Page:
From an elephant to an Oliphant


There’s an intriguing object in York Minster, a medieval cathedral in northern England, that caught my attention.  It’s called an oliphant. It’s made from part of an elephant – a tusk. Carved with images of animals, it was filled with wine and presented to the church by a Viking nobleman called Ulf in the year 1036.

What interested me about this object was the way it revealed how interconnected the world was in the Middle Ages.  Here is an elephant tusk – probably from Africa. The animals carved on it were copied from ancient Syrian and Babylonian art – ancient even in those times.  The carvings were probably done in Amalfi in Italy, where craftsmen had easy access to ivory.

How did it get to be in Viking hands?  Well, the Vikings got everywhere.  They ruled England at times, served the Byzantines in the east, traded in Russia, founded cities in Ireland and were the ancestors of the Normans. The Vikings were worldly people and it wasn’t so unusual that a rich warrior would have such a trinket.  Here are some photos of the oliphant that I took a month ago.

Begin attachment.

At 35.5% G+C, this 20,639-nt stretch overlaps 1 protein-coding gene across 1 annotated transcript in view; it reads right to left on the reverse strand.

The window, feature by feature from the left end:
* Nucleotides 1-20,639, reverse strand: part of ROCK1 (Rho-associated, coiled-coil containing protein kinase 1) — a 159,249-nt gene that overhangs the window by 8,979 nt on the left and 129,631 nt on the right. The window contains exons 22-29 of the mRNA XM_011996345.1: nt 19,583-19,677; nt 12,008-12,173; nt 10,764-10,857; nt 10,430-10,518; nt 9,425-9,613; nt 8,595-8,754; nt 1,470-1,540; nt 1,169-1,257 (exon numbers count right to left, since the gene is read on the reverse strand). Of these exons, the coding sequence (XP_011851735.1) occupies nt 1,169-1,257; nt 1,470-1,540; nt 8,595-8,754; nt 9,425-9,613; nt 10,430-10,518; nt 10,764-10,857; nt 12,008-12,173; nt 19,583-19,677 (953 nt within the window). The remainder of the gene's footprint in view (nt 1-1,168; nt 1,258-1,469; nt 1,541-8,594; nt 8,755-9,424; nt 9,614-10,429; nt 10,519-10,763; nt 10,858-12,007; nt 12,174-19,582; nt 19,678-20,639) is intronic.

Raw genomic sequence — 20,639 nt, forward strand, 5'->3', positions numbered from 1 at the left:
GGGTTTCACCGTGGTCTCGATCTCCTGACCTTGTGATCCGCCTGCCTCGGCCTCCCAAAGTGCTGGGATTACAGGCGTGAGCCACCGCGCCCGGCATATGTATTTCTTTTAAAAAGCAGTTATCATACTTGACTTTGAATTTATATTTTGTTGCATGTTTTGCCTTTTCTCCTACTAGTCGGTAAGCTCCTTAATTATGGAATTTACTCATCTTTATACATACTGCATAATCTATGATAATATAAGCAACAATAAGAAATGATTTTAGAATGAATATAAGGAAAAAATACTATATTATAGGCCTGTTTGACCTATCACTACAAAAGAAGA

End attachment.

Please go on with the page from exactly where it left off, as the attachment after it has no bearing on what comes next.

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5 thoughts on “From an elephant to an Oliphant

    1. Those Vikings certainly got around – some ended up being an elite bodyguard for the Byzantine emperor in far off Constantinople. In the sixth century church of Hagia Sophia, in what’s now Istanbul, you can see some Runic graffiti that a Viking carved on a pillar a thousand years ago. It was pointed out to me by my helpful Turkish guide.

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